Not by a long stretch. In fact the almost complete lack of referencing audio measurements/test (including ABX) to what is known about human hearing and the lack of validation of these tests makes modern audio (I am talking about the objectivist camp) a bunch of Cargo Cult (Science) Practitioners.

JA at stereophile is a prime example. A degreed EE, practiced for along time, also long time editor of "subjectivist" magazines. And after all these years he gets incredibly frustrated when the listening impressions of his reviewers and his measurements refuse to line up, again and again and again.

By now we (as a "sub culture" - not specific individuals) should have learned this. But it is much easier to pretend it matters and follow empty rituals and mutter empty incantations and somehow hope the magic will happen. Good thing I got away from that cargo cult early enough...

CG wrote:
Most analog filters really kind of stink when it comes to delay characteristics and distortion (especially in the case of active filters).


Yes, but does it matter? A speaker is an analogue filter. As is a Headphone. Any offers as delay characteristics and distortion of the best?

The human ear itself is a complex system with build in bandpass (what are the delay characteristics of that I wonder) and very high frequencies are sensed through bone conduction and very low ones through the entire body's skin. Plus it uses digital trasducers tuned to a specific SPL and Frequency and uses what amounts to analogue (D) signal processing to reconstruct the signal from interference patterns.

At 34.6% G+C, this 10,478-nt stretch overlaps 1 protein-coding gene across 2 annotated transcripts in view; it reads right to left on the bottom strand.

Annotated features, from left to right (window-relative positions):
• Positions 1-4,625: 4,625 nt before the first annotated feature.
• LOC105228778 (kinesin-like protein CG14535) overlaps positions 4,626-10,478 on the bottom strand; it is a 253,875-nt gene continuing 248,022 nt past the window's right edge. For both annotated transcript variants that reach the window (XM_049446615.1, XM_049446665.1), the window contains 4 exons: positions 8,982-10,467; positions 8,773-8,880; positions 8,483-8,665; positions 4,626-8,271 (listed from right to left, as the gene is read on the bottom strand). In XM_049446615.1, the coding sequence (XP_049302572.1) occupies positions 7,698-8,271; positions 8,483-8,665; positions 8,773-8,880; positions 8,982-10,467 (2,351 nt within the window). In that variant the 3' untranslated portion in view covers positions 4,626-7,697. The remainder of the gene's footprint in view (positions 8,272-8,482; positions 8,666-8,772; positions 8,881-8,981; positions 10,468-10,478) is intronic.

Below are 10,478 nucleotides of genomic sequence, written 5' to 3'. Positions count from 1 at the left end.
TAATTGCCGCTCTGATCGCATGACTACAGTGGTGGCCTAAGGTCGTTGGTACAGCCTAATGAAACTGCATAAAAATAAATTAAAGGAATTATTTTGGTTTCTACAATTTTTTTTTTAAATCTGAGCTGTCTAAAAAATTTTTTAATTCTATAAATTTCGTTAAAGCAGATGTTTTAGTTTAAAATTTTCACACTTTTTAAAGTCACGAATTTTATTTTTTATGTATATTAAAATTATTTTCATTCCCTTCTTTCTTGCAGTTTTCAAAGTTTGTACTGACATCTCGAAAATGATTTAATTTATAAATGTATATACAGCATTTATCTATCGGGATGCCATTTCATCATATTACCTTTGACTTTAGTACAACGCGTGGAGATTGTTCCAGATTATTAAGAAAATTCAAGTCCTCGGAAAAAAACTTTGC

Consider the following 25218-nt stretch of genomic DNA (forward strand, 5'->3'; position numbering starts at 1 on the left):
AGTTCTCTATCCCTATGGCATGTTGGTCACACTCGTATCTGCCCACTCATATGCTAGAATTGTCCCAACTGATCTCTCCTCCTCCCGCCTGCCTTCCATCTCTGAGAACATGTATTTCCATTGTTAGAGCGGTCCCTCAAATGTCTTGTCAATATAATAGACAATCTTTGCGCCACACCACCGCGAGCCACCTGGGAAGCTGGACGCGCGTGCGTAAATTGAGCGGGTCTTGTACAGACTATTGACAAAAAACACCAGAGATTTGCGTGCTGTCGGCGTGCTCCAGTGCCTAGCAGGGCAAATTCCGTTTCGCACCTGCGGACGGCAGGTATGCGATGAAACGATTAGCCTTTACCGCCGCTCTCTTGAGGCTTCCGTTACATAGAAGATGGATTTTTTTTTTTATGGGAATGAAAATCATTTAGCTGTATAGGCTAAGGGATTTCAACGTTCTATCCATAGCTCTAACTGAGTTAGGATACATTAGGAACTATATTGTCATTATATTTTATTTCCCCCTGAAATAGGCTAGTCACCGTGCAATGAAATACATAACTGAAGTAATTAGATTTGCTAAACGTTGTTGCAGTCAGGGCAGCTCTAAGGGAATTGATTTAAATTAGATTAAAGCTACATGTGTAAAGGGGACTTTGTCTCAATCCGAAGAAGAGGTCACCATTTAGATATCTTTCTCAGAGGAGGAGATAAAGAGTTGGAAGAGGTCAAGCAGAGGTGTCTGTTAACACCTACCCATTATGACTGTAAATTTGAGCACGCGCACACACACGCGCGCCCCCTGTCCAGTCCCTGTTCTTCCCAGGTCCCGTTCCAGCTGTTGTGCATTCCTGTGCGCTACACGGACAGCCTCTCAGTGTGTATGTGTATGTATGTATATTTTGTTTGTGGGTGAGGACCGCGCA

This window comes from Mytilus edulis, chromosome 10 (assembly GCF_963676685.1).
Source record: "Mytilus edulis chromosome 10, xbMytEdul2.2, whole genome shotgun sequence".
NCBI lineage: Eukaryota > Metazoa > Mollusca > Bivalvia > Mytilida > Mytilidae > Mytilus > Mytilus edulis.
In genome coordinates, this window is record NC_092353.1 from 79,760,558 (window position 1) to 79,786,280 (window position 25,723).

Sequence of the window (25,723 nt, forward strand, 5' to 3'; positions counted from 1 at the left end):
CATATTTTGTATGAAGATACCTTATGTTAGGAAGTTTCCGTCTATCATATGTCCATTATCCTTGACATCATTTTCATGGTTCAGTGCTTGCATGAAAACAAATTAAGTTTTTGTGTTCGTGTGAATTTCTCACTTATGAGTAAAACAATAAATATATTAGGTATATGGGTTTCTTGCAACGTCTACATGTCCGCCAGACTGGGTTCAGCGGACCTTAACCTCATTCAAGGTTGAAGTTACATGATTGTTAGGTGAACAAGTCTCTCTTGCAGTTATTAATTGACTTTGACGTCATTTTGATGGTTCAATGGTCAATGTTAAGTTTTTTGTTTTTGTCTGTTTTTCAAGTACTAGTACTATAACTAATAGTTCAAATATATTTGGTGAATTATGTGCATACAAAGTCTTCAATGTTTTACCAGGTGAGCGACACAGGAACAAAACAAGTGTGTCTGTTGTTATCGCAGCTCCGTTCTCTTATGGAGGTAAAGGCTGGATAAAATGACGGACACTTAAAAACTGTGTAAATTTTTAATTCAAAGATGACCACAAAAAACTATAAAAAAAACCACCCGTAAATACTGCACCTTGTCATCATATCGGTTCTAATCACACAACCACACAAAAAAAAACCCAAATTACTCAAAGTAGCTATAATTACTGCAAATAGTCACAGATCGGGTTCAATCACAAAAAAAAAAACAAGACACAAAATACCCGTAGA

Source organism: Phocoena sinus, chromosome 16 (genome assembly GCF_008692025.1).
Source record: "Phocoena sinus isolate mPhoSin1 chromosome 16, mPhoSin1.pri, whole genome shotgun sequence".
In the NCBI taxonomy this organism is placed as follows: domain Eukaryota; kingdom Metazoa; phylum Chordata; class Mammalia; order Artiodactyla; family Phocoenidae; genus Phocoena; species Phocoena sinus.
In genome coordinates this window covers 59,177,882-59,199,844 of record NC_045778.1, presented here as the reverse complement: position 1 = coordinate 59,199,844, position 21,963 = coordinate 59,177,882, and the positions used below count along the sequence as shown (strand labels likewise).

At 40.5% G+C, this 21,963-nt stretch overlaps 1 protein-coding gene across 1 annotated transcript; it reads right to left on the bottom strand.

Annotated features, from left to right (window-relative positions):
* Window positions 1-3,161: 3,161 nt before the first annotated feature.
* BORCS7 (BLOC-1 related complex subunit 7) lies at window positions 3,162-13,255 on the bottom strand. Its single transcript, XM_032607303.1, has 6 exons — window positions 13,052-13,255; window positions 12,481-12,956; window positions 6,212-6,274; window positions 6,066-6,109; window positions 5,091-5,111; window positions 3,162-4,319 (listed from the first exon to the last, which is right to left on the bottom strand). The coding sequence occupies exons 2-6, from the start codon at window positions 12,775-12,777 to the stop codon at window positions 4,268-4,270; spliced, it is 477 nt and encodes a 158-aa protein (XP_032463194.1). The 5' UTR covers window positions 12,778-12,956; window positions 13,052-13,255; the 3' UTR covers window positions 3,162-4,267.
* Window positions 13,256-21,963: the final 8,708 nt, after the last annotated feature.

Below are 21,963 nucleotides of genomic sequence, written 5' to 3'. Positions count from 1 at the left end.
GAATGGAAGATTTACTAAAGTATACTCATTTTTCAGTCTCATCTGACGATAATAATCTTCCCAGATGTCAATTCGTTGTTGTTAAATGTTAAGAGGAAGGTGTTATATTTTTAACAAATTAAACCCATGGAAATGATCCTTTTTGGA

CG wrote:
The list goes on.


So does mine...

CG wrote:
And - just how wide do you guys expect the soundstage to be?


Here is the crux.

I expect realism.

That means the subjective soundstage of an orchestral work is as wide as that with a real orchestra in a hall, at least mid-hall or further up. So, wider than my living room, way deeper than the space behind the speakers, actually way past the walls of my office (it is behind the speakers) into open air, 19 floors up... ;-)

Back in the 80's I was working on minimalist microphone techniques that would allow this as a simple 2-channel capture (with some success, but I lacked a key ingredient and no I lack time and incentive to do much). Decca recordings often capture this well (given the right replay setup), at the expense of image specificity.

CG wrote:
My own observations - ravings of a lunatic - is that the room acoustics and speakers placement determine about half of that, while power supply influenced noise and "acoustically stimulated" audio component characteristics pretty much the rest. The amount of masking that normally takes place is really amazing.


I tend to go with that.

Get speaker / room setup right (and the speakers themselves, most are designed in my view "contra legem/principa naturae").

Control noise well (RFI, EMI, PSU, etc. - see why I have doubt about DSD?).

Avoid obvious ana-harmonic (or dissonant) distortion even at fairly low levels, but devil may care about 1% H2 at 90dB SPL and 3% H2at 100dB.

Correct for the spatial representation problems inherent to most panpot stereo recordings and/or "point mike" recordings (including ORTF, Jeklin et al) and you are 80% there.

Add some tubes for the voodoo they do, you are at 90%. My office system is like that, with a Custom build speakers, Gainclones with CRC filtered PSU and inexpensive electronics (my iTube and iDSD nano plus an old Notebook).